Responsive Office 365 suite bar rendered on mobile device

The first people that blogged about this responsive improvement were Wesley Hackett and Marc D. Anderson.
The current implementation works well on desktop but not on mobile devices.

Why it doesn’t make your Office 365 / SharePoint responsive?

Actually the current suite bar lacks of one important thing. The viewport meta tag is currently not implemented in SharePoint or Delve. This tag is responsible to render the page correctly. The display of modern devices has a higher pixel density than the normal desktop computer. The viewport meta tag helps the browser to scale web sites properly. Is this html tag missing in the header of the html document the website will be rendered as a desktop version, but everything is tiny and unreadable unless you pinch and zoom.
If you have a new Lumia 950 for example the pixel density is 314 pixels per inch. Desktop monitor in reality has pixel densities beyond 72 pixels per inch but thus the actual base size your browser renders the web site. All CSS values are calculated based on this.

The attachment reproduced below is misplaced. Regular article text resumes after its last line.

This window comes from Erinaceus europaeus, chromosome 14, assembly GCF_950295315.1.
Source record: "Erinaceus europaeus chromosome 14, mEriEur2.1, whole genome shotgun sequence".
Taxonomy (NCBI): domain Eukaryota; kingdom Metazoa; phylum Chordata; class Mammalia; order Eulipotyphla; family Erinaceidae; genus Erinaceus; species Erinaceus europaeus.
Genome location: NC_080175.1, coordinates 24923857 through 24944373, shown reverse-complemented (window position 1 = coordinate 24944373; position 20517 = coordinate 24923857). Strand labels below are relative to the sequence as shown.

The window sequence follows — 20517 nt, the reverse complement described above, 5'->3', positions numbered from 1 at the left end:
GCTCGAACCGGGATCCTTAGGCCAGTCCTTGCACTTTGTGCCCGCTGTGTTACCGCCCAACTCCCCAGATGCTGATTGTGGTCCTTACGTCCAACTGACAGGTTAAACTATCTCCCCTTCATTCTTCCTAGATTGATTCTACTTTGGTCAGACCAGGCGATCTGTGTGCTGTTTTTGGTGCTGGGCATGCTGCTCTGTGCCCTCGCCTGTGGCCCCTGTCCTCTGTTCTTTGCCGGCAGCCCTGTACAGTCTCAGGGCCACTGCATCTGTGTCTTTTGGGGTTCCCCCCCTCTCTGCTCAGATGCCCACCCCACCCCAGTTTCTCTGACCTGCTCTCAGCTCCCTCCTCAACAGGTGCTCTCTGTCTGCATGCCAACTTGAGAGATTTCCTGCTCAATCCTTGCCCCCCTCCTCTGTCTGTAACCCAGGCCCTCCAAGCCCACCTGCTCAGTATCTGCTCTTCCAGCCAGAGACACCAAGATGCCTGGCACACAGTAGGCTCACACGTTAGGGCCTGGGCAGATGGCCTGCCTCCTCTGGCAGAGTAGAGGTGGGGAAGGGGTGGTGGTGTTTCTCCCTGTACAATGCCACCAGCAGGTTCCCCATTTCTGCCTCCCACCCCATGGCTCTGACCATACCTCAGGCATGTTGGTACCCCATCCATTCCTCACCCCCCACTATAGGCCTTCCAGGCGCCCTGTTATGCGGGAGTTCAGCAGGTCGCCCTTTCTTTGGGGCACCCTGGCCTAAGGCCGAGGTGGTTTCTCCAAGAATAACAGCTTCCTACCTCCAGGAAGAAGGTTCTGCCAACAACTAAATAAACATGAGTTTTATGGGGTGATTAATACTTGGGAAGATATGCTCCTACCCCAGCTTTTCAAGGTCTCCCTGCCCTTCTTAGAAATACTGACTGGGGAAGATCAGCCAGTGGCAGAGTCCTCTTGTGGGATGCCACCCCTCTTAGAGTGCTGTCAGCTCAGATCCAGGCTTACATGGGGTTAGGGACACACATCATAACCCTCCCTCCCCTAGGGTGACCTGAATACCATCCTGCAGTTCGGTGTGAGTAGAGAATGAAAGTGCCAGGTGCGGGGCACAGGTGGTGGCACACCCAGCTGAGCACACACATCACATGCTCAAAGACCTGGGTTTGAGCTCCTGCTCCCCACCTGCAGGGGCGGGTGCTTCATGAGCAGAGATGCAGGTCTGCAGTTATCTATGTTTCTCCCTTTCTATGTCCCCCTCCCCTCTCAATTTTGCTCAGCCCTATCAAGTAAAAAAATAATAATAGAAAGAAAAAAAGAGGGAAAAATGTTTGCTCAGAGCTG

On mobile devices without a proper viewport meta tag the web site will look like the desktop version, but really tiny and therefore unusable.
This brings us back to the new shiny responsive suite bar. A good example when a web site wasn’t tested on a real device. Works perfectly on a desktop browser but not on mobile. Someone might have forgotten to include the view port on the master page. On my phone, SharePoint will be rendered like this.

Suite bar rendered on mobile device

Suite bar rendered on mobile device

As mentioned earlier, it is currently only available for first release subscriptions. So currently nothing to worry about. I hope this will be fixed in the final release and we currently see an early beta version of the suite bar.
Where can the problem be spotted. Simply everywhere in Office 365. Here is a detailed list:

  • Missing viewport meta tag
    • SharePoint
    • Delve